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Golling Waterfalls & Bluntautal

Stories about SalzburgerLand

© Sachi Cote Kozel, Bluntautal Waterfalls

Limestone peaks rise up from the Alpine tree line on the horizon. Golden sunrays pour down through sparse clouds onto pastures and high mountain meadows. This is exactly the Austria you picture long before you get here.

A short drive from the city

Only ten minutes outside of Salzburg city and already it feels a world away. The urbanity fades from one’s senses immediately upon leaving the city proper, with pristine countryside to the East, West and South. As Las Vegas sits in a basin smack in the middle of the vast Mojave Desert, Salzburg doesn’t phase out in gradual sprawl, but rather contains itself within city limits; ten minutes on the A10 and you’ll find yourself amongst the rivers, mountains and wide-open sky of Tennengau.

Quintessential Austria

I’m on my way to visit a 250-foot two-tiered waterfall just outside Golling, a small town of 4,000 inhabitants 40 kilometers south of the city on the Salzach River. From the exit, signs for Wasserfall lead through quaint neighborhoods, one classic Austrian house after another. Balconies adorned with window-boxed geraniums of folly, red and tangerine bring color to the meticulous, wooden architecture. While idling at a train crossing, a group of women in their 70’s and 80’s exit a Gasthaus, all dressed in their finest dirndls. They’re smiling, clinging onto each other’s arms. Traditional dress in Austria – Trachten in the German language – is still ubiquitous in this region, and seems to manifest an anomalous pride in one’s appearance at any age.

© Sachi Cote Kozel, Bluntautal

Sleepy weekdays

It’s a Thursday, and I’m by myself as I walk along a path next to the “torrential mountain river” – translated from the Romanic word, Torren, after which the sleepy community beside the falls is named. The water is cold and crystalline, jade green under a canopy of summer foliage. Across the river stands a wooden mill built in early 17th Century to till grains communally for the town; Torren was self-sufficient up until just a few decades ago.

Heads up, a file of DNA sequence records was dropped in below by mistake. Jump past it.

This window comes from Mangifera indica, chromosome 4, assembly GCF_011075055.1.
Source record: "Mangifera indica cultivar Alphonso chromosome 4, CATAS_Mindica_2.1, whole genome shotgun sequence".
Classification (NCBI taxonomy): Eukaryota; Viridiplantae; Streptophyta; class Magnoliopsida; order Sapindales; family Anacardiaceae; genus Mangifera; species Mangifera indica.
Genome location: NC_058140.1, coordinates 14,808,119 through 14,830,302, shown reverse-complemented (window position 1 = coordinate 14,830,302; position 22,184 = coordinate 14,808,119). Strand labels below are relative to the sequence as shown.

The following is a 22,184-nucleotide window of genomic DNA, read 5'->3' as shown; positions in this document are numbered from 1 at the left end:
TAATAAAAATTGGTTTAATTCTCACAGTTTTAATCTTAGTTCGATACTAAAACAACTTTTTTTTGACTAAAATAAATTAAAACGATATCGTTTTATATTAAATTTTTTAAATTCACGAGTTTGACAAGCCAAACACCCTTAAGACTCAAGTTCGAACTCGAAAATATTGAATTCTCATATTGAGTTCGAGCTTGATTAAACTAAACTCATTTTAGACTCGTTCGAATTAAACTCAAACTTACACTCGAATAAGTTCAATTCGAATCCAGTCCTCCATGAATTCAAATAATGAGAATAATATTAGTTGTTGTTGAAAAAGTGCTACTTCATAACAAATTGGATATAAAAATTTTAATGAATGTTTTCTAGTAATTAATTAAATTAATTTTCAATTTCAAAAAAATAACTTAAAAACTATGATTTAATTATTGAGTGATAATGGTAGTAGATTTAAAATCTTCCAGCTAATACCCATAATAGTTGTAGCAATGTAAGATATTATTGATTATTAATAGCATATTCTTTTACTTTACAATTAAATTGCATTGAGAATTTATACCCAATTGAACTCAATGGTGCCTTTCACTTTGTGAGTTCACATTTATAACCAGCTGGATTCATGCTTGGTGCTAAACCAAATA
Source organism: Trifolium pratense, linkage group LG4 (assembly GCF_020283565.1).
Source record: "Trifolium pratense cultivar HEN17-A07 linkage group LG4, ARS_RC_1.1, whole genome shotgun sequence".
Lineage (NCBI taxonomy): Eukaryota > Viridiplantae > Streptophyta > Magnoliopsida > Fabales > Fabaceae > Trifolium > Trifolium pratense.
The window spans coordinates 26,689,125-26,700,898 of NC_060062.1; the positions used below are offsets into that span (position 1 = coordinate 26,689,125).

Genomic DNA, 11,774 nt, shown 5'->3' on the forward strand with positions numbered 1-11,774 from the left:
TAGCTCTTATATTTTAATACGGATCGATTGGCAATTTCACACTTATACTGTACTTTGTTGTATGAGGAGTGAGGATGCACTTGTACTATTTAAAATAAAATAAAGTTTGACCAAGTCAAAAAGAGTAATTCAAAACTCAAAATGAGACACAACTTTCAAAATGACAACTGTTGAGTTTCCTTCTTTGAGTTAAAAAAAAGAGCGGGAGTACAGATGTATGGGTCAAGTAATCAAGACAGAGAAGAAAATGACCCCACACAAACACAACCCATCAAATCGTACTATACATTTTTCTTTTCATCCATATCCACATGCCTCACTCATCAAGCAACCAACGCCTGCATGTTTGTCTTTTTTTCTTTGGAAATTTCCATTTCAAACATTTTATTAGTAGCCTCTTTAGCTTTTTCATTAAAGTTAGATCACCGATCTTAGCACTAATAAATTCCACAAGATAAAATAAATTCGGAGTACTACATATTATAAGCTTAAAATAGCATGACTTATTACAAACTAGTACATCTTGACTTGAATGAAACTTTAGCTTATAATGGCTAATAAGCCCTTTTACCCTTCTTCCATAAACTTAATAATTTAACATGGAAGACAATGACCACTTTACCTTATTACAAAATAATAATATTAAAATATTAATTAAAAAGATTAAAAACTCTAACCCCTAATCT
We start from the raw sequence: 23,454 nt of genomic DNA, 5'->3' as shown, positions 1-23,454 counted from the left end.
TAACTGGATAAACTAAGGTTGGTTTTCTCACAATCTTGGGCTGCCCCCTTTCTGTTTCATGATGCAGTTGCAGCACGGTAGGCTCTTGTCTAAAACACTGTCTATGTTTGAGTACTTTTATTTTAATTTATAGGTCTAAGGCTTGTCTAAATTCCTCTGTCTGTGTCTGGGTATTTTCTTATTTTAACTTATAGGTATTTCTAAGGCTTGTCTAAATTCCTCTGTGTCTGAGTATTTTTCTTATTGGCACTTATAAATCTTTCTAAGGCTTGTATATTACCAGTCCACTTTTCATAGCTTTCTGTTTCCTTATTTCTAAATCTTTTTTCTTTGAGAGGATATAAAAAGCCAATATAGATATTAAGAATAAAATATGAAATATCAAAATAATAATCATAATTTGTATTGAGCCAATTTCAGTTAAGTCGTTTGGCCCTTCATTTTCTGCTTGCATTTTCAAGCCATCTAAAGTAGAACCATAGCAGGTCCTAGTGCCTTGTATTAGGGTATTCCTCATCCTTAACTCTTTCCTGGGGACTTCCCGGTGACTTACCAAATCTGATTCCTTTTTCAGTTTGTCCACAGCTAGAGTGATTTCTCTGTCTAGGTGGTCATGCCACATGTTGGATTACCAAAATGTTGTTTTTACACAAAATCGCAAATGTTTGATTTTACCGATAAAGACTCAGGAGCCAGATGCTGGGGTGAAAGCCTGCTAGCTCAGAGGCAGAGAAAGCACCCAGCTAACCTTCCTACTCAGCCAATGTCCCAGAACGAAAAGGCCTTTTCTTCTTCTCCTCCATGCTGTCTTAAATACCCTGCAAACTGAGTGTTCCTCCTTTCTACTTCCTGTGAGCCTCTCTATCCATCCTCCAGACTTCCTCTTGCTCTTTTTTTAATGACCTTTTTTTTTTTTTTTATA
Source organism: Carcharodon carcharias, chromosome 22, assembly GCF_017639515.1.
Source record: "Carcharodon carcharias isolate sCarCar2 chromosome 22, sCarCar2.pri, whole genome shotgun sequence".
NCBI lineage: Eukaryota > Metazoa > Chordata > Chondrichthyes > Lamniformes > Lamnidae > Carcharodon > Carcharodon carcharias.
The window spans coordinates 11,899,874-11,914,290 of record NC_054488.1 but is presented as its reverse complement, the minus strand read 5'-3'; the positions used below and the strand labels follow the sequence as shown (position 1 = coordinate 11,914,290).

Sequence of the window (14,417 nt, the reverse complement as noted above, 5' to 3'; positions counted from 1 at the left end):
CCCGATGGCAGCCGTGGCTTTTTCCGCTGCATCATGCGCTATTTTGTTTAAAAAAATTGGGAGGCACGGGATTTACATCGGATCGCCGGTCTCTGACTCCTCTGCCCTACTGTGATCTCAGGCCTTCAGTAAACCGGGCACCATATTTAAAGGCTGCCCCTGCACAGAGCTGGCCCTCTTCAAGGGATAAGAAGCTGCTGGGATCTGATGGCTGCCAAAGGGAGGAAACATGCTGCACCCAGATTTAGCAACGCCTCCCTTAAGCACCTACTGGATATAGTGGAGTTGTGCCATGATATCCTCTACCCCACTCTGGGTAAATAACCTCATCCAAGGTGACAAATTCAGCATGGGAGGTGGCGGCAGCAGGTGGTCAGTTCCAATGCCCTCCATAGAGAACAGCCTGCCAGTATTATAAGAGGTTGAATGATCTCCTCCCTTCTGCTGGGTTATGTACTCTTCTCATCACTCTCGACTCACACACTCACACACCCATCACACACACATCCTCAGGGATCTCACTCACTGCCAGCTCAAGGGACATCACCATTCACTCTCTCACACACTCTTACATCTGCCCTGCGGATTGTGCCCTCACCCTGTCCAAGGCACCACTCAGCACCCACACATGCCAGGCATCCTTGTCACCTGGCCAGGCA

The majestic Golling Falls

In less than five minutes the lower falls come into view and they are write-home-about-it beautiful. The lower tier is 75 feet looking up toward the sun, the sprawl of cascading water wider than most of this height. It’s reminiscent of a waterfall I found deep inside one of the nine volcanic islands that make up the archipelago of the Azores, only here in the Alps the vegetation framing the falls consists of conifers in lieu of azaleas and kahili ginger.

I dip my feet in the natural pools at the base of the falls, the temperature as to be expected from glacial waters, and continue up the path. Steep only in parts, the well-maintained trail elides with series of stairs and bridges making for a well-varied hike suitable for families with small children. Traversing the first metal bridge, a mist radiates from the second tier – this is double the height of the first – and is sensational against the 30-degree summer heat. Within 20 minutes of meandering at a leisurely pace, the path leads to the source cave.

© Sachi Coze Kotel, Bluntautal

A natural phenomenon